Testability: Need of the Hour
“The Time you save in testing is the time you gain for testing.”
This can be brought in practice if the software that you are testing is “Testable”. In this article, I am going to throw light on how testability affects and how it can be incorporated during SDLC.
As we know, quality and reliability are becoming the major concerns with the progression in software technology and increasing dependence of human beings on software applications for their day to day tasks, this enforces an emphatic testing to be done to achieve satisfactory levels of software quality and reliability. Nevertheless, this leaves us in a Catch-22 situation as with growing complexity in software systems, testing resources are still limited. Therefore, this brings us to the fact that systems with optimal testability should be designed to increase the impact of testing. Software testability is an external attribute of the software that evaluates the complexity and the effort required for software testing.
“Software Testability” is a non-functional requirement that tell us about the ease with which we can test the software. It should be added in software so that testcases and test scripts can be executed thoroughly. Formally, “The extent to which a software system or its component enables the setting up of test criteria and performance of tests to conclude whether those criteria have been met or not”.
“Low Software Testability” in lot of circumstances degrades the software slowly as it may not be detected at once; the testers, unaware of the fact, may consider wrong reasons and to handle the problem may recommend numerous solutions like extending work hours, assigning more resources, expensive automation tools, risk based testing, need for better estimation and planning, etc. without the proper understanding the problem. This tends to aggravate the situation as the real problem will remain unfocused.
Software Testability is a prerequisite for software development as any SDLC encompasses requirements gathering, analysis, design, coding, testing, implementation, and maintenance. Complete execution of the test scripts can only be ensured if the application that is being developed is significantly testable. Once decent test coverage is applied, most of the defects will be uncovered and fixed before the product goes live in market which, in turn will result in lesser issues being reported by the end users.
Testability of any software product is largely affected by two elements, i.e., controllability and observability.
Controllability is how easily difficult scenarios to test the software under extreme circumstances can be created for the application. For instance, Testing Installation of an application when hard disk space is very low.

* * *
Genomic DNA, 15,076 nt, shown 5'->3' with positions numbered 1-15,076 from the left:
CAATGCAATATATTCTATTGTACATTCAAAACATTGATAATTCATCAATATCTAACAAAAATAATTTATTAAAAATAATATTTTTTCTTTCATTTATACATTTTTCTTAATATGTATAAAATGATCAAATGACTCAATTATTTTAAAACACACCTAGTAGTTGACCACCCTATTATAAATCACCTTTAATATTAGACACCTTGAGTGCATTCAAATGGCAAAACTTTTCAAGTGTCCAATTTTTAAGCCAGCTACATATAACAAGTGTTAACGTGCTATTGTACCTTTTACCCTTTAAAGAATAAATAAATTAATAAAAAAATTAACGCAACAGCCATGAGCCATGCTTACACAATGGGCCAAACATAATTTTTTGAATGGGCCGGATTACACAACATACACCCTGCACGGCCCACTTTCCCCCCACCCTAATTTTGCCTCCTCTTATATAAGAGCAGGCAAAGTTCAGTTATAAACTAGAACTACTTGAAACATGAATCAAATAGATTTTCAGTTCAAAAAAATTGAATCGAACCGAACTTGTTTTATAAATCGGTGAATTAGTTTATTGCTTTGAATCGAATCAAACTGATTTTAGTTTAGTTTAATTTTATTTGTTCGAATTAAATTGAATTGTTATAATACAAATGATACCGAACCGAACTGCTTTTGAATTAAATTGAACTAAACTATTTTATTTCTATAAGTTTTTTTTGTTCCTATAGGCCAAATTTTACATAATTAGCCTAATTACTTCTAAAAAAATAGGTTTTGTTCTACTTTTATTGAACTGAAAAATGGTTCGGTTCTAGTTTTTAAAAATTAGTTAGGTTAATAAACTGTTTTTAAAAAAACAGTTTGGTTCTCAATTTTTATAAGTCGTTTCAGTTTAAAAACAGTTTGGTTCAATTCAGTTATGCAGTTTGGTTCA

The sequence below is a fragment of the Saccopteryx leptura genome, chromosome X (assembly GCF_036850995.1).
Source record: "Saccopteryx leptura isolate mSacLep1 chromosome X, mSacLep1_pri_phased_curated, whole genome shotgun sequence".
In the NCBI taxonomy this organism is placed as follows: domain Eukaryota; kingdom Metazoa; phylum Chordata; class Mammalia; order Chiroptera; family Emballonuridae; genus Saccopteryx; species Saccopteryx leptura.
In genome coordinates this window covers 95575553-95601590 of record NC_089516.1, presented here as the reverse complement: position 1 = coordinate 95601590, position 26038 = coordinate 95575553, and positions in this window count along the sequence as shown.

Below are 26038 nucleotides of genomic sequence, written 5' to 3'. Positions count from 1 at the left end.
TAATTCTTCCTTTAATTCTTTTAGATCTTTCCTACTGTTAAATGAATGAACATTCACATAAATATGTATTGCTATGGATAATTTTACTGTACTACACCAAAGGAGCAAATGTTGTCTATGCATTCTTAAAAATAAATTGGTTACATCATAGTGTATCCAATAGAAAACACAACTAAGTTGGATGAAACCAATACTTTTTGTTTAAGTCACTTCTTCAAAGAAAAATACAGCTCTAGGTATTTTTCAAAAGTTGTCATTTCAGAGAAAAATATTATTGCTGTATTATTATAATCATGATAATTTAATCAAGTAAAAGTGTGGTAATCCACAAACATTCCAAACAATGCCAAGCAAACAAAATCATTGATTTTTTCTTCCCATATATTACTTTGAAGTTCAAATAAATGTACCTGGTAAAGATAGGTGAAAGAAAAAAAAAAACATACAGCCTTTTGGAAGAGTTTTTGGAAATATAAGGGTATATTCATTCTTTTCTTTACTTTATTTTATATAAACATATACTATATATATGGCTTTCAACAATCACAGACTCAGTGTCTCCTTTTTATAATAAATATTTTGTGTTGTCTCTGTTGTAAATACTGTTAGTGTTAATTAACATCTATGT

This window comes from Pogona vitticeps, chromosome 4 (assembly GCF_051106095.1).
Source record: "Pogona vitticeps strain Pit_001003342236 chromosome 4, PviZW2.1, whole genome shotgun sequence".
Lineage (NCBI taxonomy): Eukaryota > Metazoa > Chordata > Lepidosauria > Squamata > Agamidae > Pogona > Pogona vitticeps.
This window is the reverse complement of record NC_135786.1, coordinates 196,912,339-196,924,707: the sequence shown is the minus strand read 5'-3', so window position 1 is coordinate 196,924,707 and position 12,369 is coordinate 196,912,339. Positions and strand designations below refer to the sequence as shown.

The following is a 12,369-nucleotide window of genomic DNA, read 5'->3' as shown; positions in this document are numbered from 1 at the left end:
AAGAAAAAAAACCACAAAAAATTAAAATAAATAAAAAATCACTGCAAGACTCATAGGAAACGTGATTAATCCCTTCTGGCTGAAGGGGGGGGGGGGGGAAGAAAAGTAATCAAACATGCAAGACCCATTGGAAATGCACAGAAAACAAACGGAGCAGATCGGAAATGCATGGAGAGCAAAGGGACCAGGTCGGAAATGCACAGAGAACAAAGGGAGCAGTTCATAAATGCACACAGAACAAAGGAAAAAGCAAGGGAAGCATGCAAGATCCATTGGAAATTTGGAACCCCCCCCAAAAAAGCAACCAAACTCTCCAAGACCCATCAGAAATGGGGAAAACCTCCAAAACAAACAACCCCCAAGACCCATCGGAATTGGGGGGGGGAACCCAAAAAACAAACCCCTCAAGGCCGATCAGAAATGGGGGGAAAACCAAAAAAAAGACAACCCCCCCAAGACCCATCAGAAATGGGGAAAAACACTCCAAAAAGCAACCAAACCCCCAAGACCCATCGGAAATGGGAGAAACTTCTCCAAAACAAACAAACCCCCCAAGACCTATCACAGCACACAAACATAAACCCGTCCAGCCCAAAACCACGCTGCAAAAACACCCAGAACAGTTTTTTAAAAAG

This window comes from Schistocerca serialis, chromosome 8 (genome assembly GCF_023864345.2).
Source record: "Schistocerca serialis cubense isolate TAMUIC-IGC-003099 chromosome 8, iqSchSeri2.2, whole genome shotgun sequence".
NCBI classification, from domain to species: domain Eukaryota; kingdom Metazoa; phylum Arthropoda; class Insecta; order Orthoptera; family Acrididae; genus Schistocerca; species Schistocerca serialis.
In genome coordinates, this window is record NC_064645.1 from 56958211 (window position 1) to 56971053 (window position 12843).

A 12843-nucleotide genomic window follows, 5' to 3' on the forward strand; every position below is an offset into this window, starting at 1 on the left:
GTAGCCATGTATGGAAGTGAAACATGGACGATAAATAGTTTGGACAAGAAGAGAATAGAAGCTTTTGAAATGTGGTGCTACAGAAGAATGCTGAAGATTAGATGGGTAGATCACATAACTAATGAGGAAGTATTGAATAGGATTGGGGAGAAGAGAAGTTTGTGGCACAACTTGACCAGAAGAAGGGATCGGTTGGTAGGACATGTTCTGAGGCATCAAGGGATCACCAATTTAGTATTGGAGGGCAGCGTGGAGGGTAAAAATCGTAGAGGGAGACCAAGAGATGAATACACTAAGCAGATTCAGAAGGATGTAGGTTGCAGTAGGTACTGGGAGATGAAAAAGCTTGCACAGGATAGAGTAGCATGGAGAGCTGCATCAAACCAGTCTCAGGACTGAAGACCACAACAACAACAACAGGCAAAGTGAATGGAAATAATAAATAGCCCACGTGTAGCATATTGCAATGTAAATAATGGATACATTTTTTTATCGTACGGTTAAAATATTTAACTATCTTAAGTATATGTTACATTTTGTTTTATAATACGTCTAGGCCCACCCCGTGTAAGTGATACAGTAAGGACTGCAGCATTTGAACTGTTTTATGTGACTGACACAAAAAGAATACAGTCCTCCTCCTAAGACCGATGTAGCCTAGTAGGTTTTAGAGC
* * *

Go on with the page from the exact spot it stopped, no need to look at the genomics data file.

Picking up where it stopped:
Observability means the ability to see the UI and internal flow of the software. When the actual expected output is the same, but the internal processes are not as the way they were stated as in the requirements, defects are mostly identified in some other flow. This is more important for unit and integration testing rather than black box testing.
Testability thus becomes the prime issue that needs to be tackled from the initial stages of the SDLC and has to be integrated in each phase. This can be accomplished as follows:
Software Specifications Phase
Testing team should be asked to review the documents and discussions should be done to get their inputs as well as clarify their understanding of the requirements. Not only the document should contain what it is expected to do in normal conditions but also the behavior of the application in abnormal conditions should be stated. Use cases can be very helpful to communicate the requirements. Checklists can also be maintained to create diverse scenarios that can be tested.
Detailed Design Phase
This phase includes testability by stating expected outputs beforehand. The designer will consider the checklists prepared during the requirement specification phase. The data flow should be transparent to the testers so that it is known which scenario calls which program. A correct expected output cannot completely guarantee that the internal flows are giving the accurate results. Scope for adding extra code or interfaces to test the application should be added in this step.
This phase requires putting together testability approaches taken in the previous two phases. For this reason, extra design parts or algorithms need to be added and that should be made to undergo unit test as well. To make certain programs observable to the users and testers, test harnesses can be created which enables testers to perform testing at the unit level. Application should be unit tested for all the scenarios that were found in the earlier phases including how should and how shouldn't the application behave.
All the testability measures taken in the previous steps of the project should be covered in the test plan and test scripts designed for this stage. Besides testing functional and non-functional requirements, they should be exhaustively tested. Any piece of code or functionality that is not reachable should be tested using some other method. Testability at this phase is handled with use of queries, stubs and drivers for integration testing, and test harnesses for specific modules or components.
Testability hence is the most neglected non-functional requirement which if not addressed in Software development may results in several other problems which may lead to other serious concerns which are not the real solutions of the actual problem and traps us in vicious circle which may worsen release after release. Also testable products are easily maintainable and thus cost less and achieving customer satisfaction with such products is therefore much easier. Hence “testability is vital for maintainability of the software”.